The Jamestown Journal Jamestown Colony Survives



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The Jamestown Journal


Jamestown Colony Survives

Jamestown Fort built in 1607 along the James River

in Virginia.
JAMESTOWN: After many years of suffering, the Jamestown Colony has finally succeeded. Mr. John Rolfe, husband of the famous Pocahontas, is responsible for saving the colony with the planting and cultivation of the tobacco plant. Since its introduction by Rolfe in 1614, the demand for the crop in England has steadily increased causing many colonists to work harder than ever before in the hopes of making as much money as possible.
First settled in 1607, the area of Virginia known as Chesapeake Bay saw the arrival of 104 men from England. Due to the surrounding swampy land, almost half of these men died before the end of the first year because of disease-carrying mosquitoes, and water which was too salty and unsuitable to drink.
Captain John Smith, the leader of the colony at the time, faced many challenges during those early years, especially during the years of 1609-1610 known as the “starving time.”

Despite his strong leadership, the colony did not thrive.


Now that the tobacco plant is reaping profits for many farmers, the colony of Jamestown is succeeding. With the arrival of many new settlers, it is predicted that Jamestown will continue to grow and prosper. John Rolfe will forever go down in history as saving the colony of Jamestown.

King James: “Tobacco

Is a Stinking Weed”

King James voices his opinion against smoking and the cultivation of the tobacco plant in Jamestown.
LONDON: Tobacco is now the most important crop in America and is being called a “cash crop.” More and more people in England are smoking so the demand for this crop has increased. King James of England is discouraging the use of tobacco calling it “a stinking weed.” He thinks smoking is “hateful to the nose, harmful to the brain, and dangerous to the lungs.” Despite his warnings, many more farmers are planting the crop and making money, and turning the colony of Jamestown into a success.
An Interview with Captain John Smith
Captain John Smith, the leader of Jamestown, recently completed his book, “A General History of Virginia.” In it, he tells about his amazing experiences there. Recently, I spoke with him at his home in England.


Captain John Smith, the leader of Jamestown

from 1607-1609.
What was the most difficult part of leading the colonists?

“The most difficult part was getting the colonists to do their work. We needed crops, of course, so that we could feed ourselves. They had this notion that they were going to find gold, and that is all they wanted to do-search for gold. I became disgusted with them, so I had to make a rule for which I am most famous-I said, “He that will not work shall not eat.” 0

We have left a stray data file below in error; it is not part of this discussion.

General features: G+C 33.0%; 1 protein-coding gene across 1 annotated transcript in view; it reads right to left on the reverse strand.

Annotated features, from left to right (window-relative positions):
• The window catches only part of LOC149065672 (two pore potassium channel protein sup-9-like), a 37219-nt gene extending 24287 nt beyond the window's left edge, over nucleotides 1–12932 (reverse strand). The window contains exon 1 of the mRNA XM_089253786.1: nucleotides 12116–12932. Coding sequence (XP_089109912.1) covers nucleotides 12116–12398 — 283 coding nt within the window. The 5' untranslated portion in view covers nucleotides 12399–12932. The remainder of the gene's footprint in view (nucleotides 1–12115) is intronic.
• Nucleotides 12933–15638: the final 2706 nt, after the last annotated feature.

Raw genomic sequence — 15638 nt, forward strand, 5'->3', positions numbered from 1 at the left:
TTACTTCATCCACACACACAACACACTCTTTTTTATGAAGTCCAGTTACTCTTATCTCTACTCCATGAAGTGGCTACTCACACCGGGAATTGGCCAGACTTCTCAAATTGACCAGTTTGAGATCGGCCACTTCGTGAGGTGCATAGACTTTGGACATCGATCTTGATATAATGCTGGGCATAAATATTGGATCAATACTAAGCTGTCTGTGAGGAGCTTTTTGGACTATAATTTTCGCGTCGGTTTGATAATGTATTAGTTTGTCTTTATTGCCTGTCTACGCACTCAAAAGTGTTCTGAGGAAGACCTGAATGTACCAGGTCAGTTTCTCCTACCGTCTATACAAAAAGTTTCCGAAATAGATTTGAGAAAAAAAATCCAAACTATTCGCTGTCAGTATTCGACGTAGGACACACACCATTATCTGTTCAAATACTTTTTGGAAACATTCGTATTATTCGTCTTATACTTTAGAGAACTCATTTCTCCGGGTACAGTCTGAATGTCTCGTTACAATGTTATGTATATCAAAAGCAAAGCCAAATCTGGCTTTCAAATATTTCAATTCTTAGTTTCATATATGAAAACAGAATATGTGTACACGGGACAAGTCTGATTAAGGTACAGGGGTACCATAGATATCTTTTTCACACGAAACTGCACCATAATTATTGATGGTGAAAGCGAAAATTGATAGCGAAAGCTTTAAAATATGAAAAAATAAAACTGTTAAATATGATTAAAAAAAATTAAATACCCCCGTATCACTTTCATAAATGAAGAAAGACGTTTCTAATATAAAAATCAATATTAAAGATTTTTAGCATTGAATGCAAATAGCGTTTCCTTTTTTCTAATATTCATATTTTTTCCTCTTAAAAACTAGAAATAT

How did that work out?

Pocahontas 1595-1617

“Well, because these settlers weren’t used to working in England, they hated being forced to build houses, plant crops, and raise livestock. I think they loathed me, but that is what I had to do in order for the colony to survive.”


You wrote in your book about the time you were held captive by Chief Powhatan and that his daughter Pocahontas saved your life. Some people think your story is an exaggeration. What do you say to them?

“I say that my book is considered a very valuable source of information about the first permanent English settlement in America. My maps of Virginia are highly detailed and accurate. As far as the story goes, well, it is like I said; suddenly the Powhatans grabbed me, and stood over me with clubs as if they were going to beat my brains out. Thankfully, Pocahontas saved me by holding my head in her arms. I later learned that the Powhatans are known to perform this ritual when they want to make friends and admit members to the Powhatan tribe. It is part of their ceremony. My story is true, and from that point on, Pocahontas and I became good friends.


O B I T U A R Y

Pocahontas Dies From Small Pox
LONDON: Pocahontas, the famous Powhatan Native American, died of complications of the small pox disease. She was preparing to leave England when she became ill. Born with the name “Matoaka,” she took the Christian name of Rebecca after her marriage to John Rolfe, the English tobacco planter. She was only about 22 years of age. She gained fame and notoriety in England and was very well liked. Her marriage brought about the “Peace of Pocahontas” between the Native Americans and the English colonists, which lasted for about 8 years. She is survived by her father, Chief Powhatan, her husband, John Rolfe, and her son, Thomas Rolfe, age 2.



References



Banks, James A. (1997). United States: Adventure in Time and Place. New York: MacMillan/McGraw-Hill.
Jamestown Rediscovery (n. d.) Pocahontas; John Rolfe; John Smith. Retrieved May 24, 2009 from http:www. preservationvirginia.org.






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